The Fisherman and His Son Buy from other retailers

Publication Date: Jun 20, 2023

208 pp


List Price US: $16.99

ISBN: 978-1-63542-366-2

Trim Size: 5.23 x 7.99 x 0.55 in.


List Price US: $10.99

ISBN: 978-1-63542-367-9

The Fisherman and His Son

A Novel

by Zülfü Livaneli Translated by Brendan Freely

The sea was sleeping, motionless, but soon it would be woken by a slight breeze. The breeze that began before daybreak eased the pain in the fisherman’s legs, which had been aching for hours from the damp night air. It was time to get up; the dark blue of the sea was taking on a strange whiteness. The sky was different every day; you looked and it was purple, then it was pink, then milk white, then it would turn a host of colors that would glisten as they were reflected on the mirror surface of the sea.
The fisherman hadn’t missed the waking of the sea in thirty years. He got up every day before sunrise, drank a small glass of olive oil, then set out for the fishing harbor. He’d learned about drinking olive oil on an empty stomach from the healthy elders of the village who’d lived past a hundred. The elders who pressed the olives from the centuries-old trees whose trunks were as gnarled as their own bodies.
When he reached the harbor it was already light, but the dirt road was deserted. No one went out as early as he did. This suited the fisherman, who didn’t talk much and preferred solitude. He was a tall, thin man. His sunken cheeks, grayish hazel eyes, and tousled, sandy hair gave his face a handsomeness that no one noticed, envied, or thought about. He had the body of a man who worked for a living; he didn’t look at all like the city dwellers, whose bodies grow round from inactivity and overeating. He had an air that would seem wild to them, a bit too masculine, indeed even tough. These people had so many things swirling through their minds, their intuition was overdeveloped and they struggled constantly to understand their anxieties. They would have trouble living in a village like this. Life was hard here, it was difficult, you couldn’t stay on your feet without struggling to the point of exhaustion. Men, women, and even children had to adopt an attitude of resignation.

Mustafa never asked anything of anyone. And he would get angry at those who asked for bait, hooks, and lines when they went out fishing. If I can do my job well, he thought, so can everyone else. When Captain Tahsin, the master he’d worked with as a child, went into decline and retired, he’d made a down payment on his beautiful old motorboat, and he’d worked hard to make his payments. It bore the traces of thirty years of work: worn-out oars with blackened handles, the tiller and gunwales scored by fishing lines, and a hatch cover that rattled wildly when the motor was running. Traces of his master’s hands and his own hands. His tanned and leathery hands looked like two powerful sea creatures that were independent of him. As he did every morning, he untied the boat, jumped in, and said In the name of God aloud. The motor that had served him well over the years started at once; it never gave him any trouble. As always, the sound of the motor ringing out across the bay invigorated him. The sea was calm, and the boat glided out of the harbor. Of course it was always like that at this hour, but soon there would be slight turbulence; as the sun rose the sea would grow irritable and waves would begin to form. In the afternoon it would swell with the harsh wind like a jealous lover.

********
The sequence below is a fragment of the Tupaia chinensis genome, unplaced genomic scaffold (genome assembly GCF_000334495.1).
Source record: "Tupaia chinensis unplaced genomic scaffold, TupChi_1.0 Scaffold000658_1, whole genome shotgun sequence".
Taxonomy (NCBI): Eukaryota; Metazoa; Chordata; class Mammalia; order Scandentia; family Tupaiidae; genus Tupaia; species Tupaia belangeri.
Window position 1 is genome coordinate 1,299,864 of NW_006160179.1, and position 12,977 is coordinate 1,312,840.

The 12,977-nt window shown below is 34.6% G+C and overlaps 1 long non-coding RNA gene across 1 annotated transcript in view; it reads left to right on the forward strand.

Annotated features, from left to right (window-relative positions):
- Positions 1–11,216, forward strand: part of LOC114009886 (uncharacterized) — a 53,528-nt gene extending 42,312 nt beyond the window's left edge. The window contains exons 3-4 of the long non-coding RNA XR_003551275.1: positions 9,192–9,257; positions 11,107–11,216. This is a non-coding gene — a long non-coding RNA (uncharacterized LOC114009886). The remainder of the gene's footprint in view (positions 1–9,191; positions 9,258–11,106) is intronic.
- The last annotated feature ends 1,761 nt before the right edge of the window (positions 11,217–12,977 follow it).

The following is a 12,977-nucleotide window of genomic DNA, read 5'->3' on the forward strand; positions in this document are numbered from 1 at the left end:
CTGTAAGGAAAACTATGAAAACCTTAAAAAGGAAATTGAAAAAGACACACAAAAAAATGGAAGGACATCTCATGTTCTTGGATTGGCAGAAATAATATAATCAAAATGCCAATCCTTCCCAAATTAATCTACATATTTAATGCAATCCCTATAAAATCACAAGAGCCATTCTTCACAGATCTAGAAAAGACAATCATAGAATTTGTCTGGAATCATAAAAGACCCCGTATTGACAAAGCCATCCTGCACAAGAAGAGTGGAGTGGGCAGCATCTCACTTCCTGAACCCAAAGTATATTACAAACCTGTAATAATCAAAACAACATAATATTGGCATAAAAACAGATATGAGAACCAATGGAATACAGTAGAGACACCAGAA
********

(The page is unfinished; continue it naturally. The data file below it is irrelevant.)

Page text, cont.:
He turned on the little radio he always kept in the boat, and a poignant Aegean folk song began to play: The masts of the ships are tall / The “efe’s” heart is stout. The music from the radio, Aegean folk songs, mournful tunes, and lively dances, kept him company until he finished work and returned to the village. To his surprise, his father’s favorite song came on. You never became a bride and I never became a groom / That’s why I always stare off into the distance.
His father had been a poor fisherman who was consumed by the sea. In those days there were no tourists yet, and fish was both plentiful and cheap, but the fish they caught didn’t provide enough for them to live on. Fish was dirt cheap. Fish was more expensive now—squid, octopus, mussels, and shrimp sold for high prices, but the sea provided less than it used to. Their trawl lines brought in less than they once did. Large, sonar-equipped ships from far away, from other seas, scraped the bottom of the sea. Expensive restaurants had opened along the shore, and they competed for the freshest fish. The people who caught the fish would never step foot in those places. The prices were just too high. People from Istanbul came and spent in a single evening what the villagers earned in a month, that’s what they said. There were also those who said they spend that much for a drink in a luxury hotel. In any event, the villagers couldn’t even contemplate eating fish in a restaurant. It seemed like a strange idea. The restaurants were good customers, but the fishermen still barely got by.